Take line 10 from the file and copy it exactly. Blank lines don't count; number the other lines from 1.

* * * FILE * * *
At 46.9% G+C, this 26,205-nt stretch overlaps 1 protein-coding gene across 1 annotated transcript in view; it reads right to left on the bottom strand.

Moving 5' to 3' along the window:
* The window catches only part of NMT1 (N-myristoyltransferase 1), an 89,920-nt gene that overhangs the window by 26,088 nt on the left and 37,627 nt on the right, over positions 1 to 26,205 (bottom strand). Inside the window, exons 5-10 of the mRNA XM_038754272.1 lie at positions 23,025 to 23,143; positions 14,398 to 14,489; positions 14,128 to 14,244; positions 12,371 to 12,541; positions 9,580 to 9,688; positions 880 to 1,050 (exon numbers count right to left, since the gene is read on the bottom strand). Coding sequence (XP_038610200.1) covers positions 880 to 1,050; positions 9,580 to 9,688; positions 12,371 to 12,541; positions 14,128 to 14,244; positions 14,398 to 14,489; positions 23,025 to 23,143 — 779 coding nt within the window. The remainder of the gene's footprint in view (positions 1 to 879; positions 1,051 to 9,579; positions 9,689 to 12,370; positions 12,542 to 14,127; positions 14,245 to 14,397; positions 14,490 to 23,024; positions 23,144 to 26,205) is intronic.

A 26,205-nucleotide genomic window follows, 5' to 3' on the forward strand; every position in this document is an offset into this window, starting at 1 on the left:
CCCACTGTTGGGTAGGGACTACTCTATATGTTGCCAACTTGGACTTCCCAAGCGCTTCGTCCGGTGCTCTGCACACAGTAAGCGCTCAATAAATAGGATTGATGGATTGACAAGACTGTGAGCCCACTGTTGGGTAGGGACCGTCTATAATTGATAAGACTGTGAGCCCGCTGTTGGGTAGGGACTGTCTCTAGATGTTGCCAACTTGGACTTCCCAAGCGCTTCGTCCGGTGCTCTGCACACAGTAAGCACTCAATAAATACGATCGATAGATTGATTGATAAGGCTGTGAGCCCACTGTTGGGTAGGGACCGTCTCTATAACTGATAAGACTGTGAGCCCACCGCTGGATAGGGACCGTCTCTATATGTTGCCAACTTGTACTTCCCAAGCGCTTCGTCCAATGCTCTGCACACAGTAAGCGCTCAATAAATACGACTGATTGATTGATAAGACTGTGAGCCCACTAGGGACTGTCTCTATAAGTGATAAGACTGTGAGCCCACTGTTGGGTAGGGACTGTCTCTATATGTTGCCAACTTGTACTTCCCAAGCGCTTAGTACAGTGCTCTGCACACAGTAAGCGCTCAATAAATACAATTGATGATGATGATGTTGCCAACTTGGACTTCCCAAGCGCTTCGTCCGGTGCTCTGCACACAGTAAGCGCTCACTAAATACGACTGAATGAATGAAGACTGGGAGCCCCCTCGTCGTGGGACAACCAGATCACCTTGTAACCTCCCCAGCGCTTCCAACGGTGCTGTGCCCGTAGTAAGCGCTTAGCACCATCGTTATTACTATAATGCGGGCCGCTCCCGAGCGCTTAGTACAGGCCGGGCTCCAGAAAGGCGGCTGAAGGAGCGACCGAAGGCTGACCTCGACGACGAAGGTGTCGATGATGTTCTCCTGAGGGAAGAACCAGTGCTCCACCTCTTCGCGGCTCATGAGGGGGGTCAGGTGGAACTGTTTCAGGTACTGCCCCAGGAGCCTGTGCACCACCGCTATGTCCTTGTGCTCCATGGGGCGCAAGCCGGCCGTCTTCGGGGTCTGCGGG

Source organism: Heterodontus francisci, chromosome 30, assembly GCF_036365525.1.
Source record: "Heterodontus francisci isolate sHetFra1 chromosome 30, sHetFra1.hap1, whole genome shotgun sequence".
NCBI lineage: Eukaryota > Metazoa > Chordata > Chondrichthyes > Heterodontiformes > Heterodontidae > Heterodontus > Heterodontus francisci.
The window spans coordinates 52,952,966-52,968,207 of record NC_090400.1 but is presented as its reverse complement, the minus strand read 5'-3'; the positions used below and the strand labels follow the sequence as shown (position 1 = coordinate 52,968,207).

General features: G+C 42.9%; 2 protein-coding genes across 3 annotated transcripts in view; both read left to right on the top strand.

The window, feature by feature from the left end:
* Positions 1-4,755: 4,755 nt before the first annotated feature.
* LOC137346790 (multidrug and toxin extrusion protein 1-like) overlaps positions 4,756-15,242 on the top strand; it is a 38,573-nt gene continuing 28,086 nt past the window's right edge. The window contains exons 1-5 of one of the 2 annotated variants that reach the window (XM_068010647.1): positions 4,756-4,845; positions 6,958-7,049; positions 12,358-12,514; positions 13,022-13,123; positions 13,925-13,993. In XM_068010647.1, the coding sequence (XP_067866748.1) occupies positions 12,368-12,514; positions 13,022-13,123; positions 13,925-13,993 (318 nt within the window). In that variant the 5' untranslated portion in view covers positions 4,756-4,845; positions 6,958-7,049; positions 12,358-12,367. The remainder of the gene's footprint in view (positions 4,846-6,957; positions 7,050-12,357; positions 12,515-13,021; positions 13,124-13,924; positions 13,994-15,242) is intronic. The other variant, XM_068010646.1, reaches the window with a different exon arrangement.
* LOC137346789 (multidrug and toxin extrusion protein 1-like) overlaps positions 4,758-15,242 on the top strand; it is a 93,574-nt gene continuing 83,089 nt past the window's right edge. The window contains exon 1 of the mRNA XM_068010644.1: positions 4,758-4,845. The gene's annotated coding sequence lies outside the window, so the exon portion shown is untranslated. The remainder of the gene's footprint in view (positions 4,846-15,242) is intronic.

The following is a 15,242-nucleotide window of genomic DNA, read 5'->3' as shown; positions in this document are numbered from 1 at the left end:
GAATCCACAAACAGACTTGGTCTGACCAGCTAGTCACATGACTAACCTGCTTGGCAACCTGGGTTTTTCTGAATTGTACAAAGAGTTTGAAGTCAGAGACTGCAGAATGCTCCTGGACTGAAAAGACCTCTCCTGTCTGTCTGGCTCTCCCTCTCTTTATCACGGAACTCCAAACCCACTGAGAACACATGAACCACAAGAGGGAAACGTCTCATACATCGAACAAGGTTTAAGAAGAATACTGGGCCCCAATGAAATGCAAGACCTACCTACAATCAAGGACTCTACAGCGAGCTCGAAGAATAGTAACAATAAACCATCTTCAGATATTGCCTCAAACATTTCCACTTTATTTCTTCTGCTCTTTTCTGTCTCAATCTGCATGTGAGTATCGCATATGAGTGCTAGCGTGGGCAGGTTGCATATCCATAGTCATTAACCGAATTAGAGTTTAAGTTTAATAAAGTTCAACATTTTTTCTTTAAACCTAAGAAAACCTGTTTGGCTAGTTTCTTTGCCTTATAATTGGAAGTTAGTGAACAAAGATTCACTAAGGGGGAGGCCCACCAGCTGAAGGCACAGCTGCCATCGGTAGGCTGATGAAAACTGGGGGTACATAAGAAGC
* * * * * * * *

General features: G+C 42.9%; 2 protein-coding genes across 3 annotated transcripts in view; both read left to right on the top strand.